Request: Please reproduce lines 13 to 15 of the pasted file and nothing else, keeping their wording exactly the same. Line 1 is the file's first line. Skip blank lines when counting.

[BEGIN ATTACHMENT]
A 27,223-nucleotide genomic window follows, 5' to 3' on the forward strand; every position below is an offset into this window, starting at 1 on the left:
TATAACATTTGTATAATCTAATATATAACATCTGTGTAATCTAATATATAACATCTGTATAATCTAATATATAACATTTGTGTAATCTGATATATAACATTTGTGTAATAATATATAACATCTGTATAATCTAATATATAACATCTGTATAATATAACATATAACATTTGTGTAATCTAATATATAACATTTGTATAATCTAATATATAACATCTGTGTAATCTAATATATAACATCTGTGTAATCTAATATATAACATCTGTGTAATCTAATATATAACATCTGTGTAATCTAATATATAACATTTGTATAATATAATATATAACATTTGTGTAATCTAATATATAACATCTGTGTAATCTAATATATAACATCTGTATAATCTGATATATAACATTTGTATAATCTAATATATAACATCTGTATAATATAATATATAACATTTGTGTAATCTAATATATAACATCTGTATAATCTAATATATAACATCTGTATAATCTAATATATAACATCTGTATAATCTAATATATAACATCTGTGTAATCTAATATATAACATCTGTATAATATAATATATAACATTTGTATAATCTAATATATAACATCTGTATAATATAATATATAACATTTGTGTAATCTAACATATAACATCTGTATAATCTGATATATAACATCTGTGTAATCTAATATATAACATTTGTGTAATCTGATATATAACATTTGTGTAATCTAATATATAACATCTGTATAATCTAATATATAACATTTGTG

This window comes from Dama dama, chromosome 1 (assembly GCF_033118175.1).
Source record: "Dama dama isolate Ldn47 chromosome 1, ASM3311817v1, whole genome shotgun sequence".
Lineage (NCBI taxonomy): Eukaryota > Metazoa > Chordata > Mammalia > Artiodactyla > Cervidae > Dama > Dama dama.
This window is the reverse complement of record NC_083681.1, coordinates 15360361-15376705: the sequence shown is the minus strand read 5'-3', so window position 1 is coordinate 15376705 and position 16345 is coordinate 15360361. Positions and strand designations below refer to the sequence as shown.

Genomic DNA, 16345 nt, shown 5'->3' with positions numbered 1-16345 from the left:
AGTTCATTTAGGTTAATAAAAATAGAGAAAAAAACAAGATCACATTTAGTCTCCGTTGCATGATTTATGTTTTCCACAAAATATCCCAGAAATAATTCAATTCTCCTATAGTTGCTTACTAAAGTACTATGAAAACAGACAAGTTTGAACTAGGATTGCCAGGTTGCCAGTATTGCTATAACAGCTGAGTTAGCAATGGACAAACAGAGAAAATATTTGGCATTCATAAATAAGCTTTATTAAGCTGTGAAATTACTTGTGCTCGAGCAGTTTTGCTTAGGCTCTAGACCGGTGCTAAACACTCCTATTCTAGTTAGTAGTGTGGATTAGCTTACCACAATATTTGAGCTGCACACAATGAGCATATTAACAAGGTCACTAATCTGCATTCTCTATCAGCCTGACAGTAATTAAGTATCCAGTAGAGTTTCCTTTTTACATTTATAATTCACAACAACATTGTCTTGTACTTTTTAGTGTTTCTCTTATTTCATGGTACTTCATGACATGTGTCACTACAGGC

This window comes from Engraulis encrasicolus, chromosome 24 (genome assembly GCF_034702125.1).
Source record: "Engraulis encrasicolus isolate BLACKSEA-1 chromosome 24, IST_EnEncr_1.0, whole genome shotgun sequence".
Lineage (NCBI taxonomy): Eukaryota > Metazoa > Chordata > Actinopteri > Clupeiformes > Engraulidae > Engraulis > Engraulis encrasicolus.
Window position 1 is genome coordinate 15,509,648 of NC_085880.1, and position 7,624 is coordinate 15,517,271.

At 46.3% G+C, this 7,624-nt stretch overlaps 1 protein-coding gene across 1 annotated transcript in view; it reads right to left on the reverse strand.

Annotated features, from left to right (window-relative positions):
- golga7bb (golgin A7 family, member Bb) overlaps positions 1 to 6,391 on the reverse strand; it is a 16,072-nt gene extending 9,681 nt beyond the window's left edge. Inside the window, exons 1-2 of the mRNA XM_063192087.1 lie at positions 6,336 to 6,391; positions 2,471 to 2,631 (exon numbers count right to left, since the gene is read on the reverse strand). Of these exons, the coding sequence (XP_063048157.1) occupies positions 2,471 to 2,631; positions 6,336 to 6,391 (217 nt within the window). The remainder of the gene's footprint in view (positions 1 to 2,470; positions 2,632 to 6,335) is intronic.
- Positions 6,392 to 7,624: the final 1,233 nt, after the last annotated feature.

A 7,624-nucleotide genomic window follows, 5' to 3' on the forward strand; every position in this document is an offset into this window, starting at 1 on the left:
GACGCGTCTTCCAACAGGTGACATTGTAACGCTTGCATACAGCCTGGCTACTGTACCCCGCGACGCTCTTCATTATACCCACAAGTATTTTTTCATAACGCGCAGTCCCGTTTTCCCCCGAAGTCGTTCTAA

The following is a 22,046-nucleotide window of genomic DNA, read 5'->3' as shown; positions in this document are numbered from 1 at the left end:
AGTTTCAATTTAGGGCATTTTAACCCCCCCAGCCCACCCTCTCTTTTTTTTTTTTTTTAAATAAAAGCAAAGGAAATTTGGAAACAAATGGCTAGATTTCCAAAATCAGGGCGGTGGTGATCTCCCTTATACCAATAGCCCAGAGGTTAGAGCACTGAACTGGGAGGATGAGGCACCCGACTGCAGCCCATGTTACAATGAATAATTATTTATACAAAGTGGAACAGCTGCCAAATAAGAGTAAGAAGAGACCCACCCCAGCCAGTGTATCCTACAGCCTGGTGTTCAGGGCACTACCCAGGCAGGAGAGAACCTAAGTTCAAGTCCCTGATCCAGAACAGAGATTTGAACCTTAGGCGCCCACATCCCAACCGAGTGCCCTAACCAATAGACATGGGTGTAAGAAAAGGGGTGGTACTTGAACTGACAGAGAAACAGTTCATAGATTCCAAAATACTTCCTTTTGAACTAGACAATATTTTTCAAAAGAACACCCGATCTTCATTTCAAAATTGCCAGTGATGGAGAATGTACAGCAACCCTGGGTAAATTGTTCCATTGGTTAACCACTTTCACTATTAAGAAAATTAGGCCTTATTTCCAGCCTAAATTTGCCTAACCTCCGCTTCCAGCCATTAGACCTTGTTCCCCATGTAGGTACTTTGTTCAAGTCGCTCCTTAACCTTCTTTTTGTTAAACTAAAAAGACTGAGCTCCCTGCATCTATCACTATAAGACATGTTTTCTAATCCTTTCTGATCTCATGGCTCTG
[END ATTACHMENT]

At 46.3% G+C, this 7,624-nt stretch overlaps 1 protein-coding gene across 1 annotated transcript in view; it reads right to left on the reverse strand.

Annotated features, from left to right (window-relative positions):
- golga7bb (golgin A7 family, member Bb) overlaps positions 1 to 6,391 on the reverse strand; it is a 16,072-nt gene extending 9,681 nt beyond the window's left edge. Inside the window, exons 1-2 of the mRNA XM_063192087.1 lie at positions 6,336 to 6,391; positions 2,471 to 2,631 (exon numbers count right to left, since the gene is read on the reverse strand). Of these exons, the coding sequence (XP_063048157.1) occupies positions 2,471 to 2,631; positions 6,336 to 6,391 (217 nt within the window). The remainder of the gene's footprint in view (positions 1 to 2,470; positions 2,632 to 6,335) is intronic.